Australian High Commissioner Ross Tysoe, who was in Jamaica during the Diplomatic week in Kingston last week, took the opportunity to visit one of the Small Grants Programme's (SGP) community-based adaptation (CBA) projects in Pleasant Valley, - an area which had long struggeled with sustainable water supply issues. The water harvesting project was funded by AusAID, one of SGP's main partners in fostering community-based climate change adaptation.
His Excellency Ross Tysoe, who was joined by Mayor Scean Barnswell, SGP National Steering Committee Deputy Chairperson Amsale Maryam and SGP Jamaica National Coordinator Hyacinth Douglas, toured the project to learn first-hand how the water supply project helped the community secure sustainable water supply and food security. Through the project, the community was able to rehabilitate the rainwater catchment area to store 100,000 gallons of water, install 4,000 meters of perimeter fencing, outfit the system with a solar pump and construct an irrigation pond which also supports the Pleasant Valley Reforestation Project. In addition, community members were trained in the productive use and care of the rainwater harvesting scheme. Together, these activities managed to improve water availability and quality for irrigation, especially during incidences of droughts and floods.
Beyond water security, the project also promoted sustainable agro-ecosystem service activities. Around 1,625 square meters of land, previously used for bauxite mining, is now being managed using sustainable agro-forestry management techniques and adaptive management tools in Sustainable Land Management (SLM), which have eased pressure on agro-forestry systems and resulted in improved agricultural production and other income generating activities.
The project has also made a tremendous impact on the quality of life for the community, especially for women who were relieved from the arduous burden of collecting water. The parish tank, which was the community's sole source of potable water, had been out of service for more than 40 years due to its close proximity to a local bauxite mine. Thinking back of the harsh life they had faced due the closure of the water tank, Councilor Melvin Jones declared that "Water..., they say is life, and during the closure of the tank, the lives of the citizens were severely disrupted. However, today we are celebrating the re-opening of the parish tank here in Pleasant Valley, - all thanks to the Australian Government." Luzan Elliot, a member of the Pleasant Valley's Community Council also added that "We used to have to carry water on our head for miles, especially during a drought, but now we have our tank again. We know the hardships when we do not have water, therefore, we will take care of our water tank."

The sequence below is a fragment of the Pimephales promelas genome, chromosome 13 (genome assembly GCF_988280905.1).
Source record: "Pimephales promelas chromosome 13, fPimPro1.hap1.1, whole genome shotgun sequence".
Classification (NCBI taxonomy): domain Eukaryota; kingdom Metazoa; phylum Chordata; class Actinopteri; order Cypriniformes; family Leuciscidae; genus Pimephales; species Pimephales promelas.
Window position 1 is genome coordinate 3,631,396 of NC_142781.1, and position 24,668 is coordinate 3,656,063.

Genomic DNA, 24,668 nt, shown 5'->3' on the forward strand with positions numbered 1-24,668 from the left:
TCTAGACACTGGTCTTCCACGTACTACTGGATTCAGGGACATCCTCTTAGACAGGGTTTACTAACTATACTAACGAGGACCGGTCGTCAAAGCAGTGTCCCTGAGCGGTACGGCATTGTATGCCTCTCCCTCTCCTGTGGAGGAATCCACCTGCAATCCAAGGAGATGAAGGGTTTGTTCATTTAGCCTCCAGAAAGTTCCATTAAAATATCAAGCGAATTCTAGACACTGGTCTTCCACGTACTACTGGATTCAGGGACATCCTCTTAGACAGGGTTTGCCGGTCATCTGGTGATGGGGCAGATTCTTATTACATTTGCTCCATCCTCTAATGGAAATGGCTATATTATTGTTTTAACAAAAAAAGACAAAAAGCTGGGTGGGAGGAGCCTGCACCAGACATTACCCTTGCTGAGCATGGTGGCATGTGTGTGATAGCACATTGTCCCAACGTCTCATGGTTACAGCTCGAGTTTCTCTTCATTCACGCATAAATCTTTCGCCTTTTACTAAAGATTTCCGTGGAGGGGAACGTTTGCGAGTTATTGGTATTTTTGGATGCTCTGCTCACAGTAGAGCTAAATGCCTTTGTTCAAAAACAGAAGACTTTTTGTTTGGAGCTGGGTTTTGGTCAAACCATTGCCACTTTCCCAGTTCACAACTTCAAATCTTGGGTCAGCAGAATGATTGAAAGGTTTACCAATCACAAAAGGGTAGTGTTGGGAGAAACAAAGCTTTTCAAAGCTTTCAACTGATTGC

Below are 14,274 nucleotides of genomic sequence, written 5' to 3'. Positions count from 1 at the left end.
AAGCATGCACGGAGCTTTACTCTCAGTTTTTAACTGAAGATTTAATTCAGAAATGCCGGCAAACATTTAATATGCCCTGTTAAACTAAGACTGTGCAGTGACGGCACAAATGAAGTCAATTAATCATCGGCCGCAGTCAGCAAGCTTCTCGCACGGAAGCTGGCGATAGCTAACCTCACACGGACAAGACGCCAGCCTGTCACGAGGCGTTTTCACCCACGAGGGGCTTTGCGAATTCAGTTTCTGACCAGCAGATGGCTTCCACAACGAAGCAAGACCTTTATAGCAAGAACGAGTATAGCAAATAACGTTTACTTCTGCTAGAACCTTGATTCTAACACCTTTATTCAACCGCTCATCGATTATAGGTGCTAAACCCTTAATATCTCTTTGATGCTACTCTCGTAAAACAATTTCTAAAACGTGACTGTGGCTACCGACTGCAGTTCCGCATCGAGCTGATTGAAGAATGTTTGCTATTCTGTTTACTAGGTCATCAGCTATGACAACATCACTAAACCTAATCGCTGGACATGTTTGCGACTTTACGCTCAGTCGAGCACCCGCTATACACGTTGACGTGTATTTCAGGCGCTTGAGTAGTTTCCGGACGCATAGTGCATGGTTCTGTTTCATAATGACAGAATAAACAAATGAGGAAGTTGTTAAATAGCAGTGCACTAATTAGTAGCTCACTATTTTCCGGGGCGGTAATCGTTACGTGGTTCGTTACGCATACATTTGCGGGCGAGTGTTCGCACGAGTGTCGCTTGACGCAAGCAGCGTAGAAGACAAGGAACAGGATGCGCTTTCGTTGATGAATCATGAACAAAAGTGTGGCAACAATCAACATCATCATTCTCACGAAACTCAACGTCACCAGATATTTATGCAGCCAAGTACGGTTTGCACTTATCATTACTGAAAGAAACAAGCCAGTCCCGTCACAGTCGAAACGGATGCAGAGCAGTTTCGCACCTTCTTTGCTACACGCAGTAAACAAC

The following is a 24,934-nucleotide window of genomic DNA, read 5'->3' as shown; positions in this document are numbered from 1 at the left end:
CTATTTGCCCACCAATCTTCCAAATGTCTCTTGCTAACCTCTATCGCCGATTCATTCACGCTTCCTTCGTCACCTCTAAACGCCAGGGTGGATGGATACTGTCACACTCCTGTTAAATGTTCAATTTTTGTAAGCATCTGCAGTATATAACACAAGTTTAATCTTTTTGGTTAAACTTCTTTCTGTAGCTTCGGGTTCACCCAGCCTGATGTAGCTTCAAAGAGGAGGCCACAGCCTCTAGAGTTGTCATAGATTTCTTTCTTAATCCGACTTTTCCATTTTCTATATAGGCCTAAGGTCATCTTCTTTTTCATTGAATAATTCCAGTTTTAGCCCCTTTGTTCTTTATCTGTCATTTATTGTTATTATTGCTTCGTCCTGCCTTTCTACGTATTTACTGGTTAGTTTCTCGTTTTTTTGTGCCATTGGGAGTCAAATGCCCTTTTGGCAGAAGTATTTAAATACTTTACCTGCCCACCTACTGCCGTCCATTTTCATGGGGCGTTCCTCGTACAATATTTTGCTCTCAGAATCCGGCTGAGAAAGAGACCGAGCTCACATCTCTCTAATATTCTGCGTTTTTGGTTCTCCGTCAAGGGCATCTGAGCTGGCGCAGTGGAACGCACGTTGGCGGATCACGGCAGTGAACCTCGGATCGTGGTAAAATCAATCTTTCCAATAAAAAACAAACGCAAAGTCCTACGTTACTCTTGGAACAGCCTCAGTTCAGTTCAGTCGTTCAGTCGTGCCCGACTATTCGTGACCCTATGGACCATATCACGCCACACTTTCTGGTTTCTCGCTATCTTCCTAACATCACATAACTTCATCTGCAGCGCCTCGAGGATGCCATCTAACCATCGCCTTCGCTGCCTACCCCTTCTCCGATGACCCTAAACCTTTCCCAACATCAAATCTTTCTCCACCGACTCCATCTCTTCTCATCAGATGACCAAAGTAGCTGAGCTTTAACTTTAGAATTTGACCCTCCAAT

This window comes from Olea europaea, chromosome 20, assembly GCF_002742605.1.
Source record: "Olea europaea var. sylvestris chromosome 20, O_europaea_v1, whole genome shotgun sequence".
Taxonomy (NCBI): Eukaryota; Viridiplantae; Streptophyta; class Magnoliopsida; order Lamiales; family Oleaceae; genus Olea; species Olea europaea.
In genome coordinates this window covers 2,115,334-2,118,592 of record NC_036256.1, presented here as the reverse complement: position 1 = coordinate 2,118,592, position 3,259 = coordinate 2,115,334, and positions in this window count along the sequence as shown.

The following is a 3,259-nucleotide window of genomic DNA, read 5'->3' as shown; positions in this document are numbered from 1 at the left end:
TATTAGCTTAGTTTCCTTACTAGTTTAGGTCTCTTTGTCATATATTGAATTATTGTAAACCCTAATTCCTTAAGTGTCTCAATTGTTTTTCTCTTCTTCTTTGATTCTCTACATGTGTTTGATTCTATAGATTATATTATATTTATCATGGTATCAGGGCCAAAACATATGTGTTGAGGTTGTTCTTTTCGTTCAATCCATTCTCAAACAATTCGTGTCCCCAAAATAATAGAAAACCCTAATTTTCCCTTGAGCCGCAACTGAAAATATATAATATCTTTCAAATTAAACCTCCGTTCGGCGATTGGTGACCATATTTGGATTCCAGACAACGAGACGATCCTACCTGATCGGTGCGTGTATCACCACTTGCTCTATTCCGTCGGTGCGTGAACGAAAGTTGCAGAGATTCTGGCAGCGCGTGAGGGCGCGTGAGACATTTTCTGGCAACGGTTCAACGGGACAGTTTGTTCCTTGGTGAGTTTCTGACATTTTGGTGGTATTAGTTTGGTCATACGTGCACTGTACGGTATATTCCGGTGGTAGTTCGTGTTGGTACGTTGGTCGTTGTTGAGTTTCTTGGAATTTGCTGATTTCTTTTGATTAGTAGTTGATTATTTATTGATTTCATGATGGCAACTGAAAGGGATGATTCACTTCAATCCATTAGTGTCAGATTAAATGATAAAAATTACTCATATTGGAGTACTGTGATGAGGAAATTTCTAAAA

The area around Pleasant Valley is nationally recognized as a climate hot spot where climate change-driven events such as increasing temperatures, droughts, irregular rainfall, torrential rains and flooding have adversely impacted the quality of soil and water supply. Agricultural production, which provides the main source of livelihoods for the 1,500 residents, has therefore become increasingly challenging. Pleased with the project's success in strengthening climate resilience while benefiting women, Ambassador Tysoe commented that he would like to see more of these initiatives being replicated in other areas of the region with similar problems.
The ambassador shares Jamaica's concerns regarding climate change and safe drinking water, His Excellency explained, as parts of Australia had recently faced similar climate-related challenges. "... Jamaica, is exposed to the impacts of climate change, and fresh water is one of the areas where the impacts will be severely felt. Therefore, Australia is acutely aware of the challenges Jamaica, and communities like Pleasant Valley, face as the impacts of climate change accelerate". Mayor Scean Barnswell thanked Ambassador Tysoe for Australia's support and stated Jamaica looked forward to continue its partnership with AusAID in empowering communities for climate resilience.